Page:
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learning perl chapter 4

by singho (Novice)
on Jan 03, 2013 at 04:38 UTC ( #1011393=perlquestion: print w/ replies, xml ) Need Help??
singho has asked for the wisdom of the Perl Monks concerning the following question:

I am trying to get this work but i somehow get the below error, your help will be appreciated.
#!/usr/bin/perl use strict; use warnings; my ($fred, $barney); sub max { print "You are using the subroutine max"; if ( $fred gt $barney ) { $fred; } else { $barney; } } my $n = &max(10, 15); print "$n";

the error i get is

Use of uninitialized value in string gt at learningperl4.pl line 10.
Use of uninitialized value in string gt at learningperl4.pl line 10.
Use of uninitialized value in string at learningperl4.pl line 18.

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Re: learning perl chapter 4
by davido (Archbishop) on Jan 03, 2013 at 04:46 UTC

    Move "my( $fred, $barney );" into the subroutine, and assign the parameter list to it, like this:

    sub max { my( $fred, $barney ) = @_; print "You are using the subroutine max.\n"; #....etc...

    The issue is that you're never unpacking any arguments inside of the sub, so $fred and $barney are never assigned a value. The other problem is that currently $fred and $barney are being declared at the wrong scope.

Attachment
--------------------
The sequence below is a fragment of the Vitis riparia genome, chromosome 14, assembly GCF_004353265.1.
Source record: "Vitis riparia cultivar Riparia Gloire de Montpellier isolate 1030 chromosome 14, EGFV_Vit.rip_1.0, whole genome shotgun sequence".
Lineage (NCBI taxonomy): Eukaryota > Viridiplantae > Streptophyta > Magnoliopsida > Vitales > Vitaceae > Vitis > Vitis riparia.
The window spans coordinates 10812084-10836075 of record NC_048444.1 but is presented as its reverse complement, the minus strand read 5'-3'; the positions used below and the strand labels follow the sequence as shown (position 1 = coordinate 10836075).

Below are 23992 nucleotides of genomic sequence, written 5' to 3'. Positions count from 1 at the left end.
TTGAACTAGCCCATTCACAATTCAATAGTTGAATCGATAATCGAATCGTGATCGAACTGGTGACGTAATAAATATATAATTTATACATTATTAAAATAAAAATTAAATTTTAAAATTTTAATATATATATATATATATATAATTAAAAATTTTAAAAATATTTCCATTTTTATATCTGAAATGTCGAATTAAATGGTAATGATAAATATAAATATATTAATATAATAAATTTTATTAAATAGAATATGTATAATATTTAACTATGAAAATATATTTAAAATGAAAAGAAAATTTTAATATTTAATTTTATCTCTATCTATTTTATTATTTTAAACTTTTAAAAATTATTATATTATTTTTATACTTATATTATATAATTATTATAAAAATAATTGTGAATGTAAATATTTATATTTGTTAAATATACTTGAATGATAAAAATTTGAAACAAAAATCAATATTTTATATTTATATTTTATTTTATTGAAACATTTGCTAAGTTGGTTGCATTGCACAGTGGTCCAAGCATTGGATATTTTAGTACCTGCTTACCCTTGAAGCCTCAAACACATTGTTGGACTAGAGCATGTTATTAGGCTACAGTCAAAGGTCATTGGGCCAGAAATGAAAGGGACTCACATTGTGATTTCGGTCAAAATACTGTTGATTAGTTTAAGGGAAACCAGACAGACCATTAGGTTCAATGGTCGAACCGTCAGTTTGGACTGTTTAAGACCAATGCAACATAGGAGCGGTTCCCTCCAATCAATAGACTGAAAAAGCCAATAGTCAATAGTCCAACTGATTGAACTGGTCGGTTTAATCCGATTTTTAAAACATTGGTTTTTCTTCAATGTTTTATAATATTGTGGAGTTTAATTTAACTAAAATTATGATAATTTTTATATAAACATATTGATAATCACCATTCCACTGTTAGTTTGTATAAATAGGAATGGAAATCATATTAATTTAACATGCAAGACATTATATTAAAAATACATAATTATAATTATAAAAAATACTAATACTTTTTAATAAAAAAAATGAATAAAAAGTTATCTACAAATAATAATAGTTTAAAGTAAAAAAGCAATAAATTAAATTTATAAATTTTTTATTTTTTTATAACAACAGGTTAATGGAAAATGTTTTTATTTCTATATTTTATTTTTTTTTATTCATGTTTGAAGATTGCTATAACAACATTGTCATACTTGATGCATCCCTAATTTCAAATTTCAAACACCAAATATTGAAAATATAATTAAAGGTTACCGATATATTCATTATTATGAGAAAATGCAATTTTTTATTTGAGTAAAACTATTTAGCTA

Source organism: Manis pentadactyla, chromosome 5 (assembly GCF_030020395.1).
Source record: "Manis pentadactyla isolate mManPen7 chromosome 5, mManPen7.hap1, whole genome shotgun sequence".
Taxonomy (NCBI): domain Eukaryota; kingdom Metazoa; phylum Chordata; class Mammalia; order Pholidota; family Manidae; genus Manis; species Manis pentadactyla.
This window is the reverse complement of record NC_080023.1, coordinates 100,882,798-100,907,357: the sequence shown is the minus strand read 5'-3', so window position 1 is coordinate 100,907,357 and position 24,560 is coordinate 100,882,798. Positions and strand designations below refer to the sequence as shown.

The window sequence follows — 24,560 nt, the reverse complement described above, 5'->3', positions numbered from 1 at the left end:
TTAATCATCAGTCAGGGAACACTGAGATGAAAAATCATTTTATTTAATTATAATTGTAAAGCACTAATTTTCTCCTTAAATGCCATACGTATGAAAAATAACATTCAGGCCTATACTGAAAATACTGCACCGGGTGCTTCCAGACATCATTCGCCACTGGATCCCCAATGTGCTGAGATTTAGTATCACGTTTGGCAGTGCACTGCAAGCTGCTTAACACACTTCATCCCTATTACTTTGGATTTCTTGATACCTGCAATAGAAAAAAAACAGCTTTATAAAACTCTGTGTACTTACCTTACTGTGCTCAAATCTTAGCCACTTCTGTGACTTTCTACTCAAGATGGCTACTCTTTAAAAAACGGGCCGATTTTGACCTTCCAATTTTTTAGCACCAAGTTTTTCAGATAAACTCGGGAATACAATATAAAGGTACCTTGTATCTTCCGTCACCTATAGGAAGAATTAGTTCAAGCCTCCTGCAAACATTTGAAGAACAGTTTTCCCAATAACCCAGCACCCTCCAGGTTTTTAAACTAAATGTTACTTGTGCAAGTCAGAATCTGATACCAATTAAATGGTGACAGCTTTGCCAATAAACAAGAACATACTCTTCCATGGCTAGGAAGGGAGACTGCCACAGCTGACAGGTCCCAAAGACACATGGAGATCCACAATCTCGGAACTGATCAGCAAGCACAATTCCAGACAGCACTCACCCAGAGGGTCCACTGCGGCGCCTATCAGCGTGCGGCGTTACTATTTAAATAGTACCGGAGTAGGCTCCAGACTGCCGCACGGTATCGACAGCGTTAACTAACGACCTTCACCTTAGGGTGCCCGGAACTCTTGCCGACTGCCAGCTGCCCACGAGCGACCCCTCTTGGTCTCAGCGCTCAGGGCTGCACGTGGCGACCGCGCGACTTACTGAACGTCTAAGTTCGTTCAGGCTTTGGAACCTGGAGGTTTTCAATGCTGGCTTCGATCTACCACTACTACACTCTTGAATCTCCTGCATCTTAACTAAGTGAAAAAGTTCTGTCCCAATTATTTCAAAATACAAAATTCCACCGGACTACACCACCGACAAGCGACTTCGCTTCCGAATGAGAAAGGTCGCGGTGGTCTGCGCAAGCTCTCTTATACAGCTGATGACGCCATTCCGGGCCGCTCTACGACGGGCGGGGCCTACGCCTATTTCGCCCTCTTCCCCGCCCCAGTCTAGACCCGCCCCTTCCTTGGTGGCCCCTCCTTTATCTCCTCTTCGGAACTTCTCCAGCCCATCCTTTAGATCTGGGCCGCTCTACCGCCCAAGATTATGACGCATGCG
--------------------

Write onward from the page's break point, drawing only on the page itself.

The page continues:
To avoid confusing behavior, your subroutine ought to also be returning a value explicitly, rather than relying on the behavior of returning the value of the last expression to be evaluated. It will work, but I never like seeing return values being created inside of an if/else block without explicitly using "return" as a visual cue of what's going on.


    Dave

      thanks a lot it worked well, this is so stupid of me, since the error itself was so much clearly stating that i am using an uninitialized value. Thanks once more, i will try to be more careful.
Re: learning perl chapter 4
by AnomalousMonk (Monsignor) on Jan 03, 2013 at 06:36 UTC

    Another problem with the OPed code is that it is apparently trying to do numeric comparison with the  gt string comparison operator, which does lexicographic comparison and will silently stringize its operands. The problem with this is that "2" is lexicographically greater than "10". Solution: use  < <= == != >= > <=> numeric comparison operators for numbers. See Relational Operators and Equality Operators in perlop.

    >perl -wMstrict -le "sub max { my ($fred, $barney) = @_; ;; if ($fred gt $barney) { return $fred; } else { return $barney; } } ;; my $n = max(2, 10); print $n; " 2

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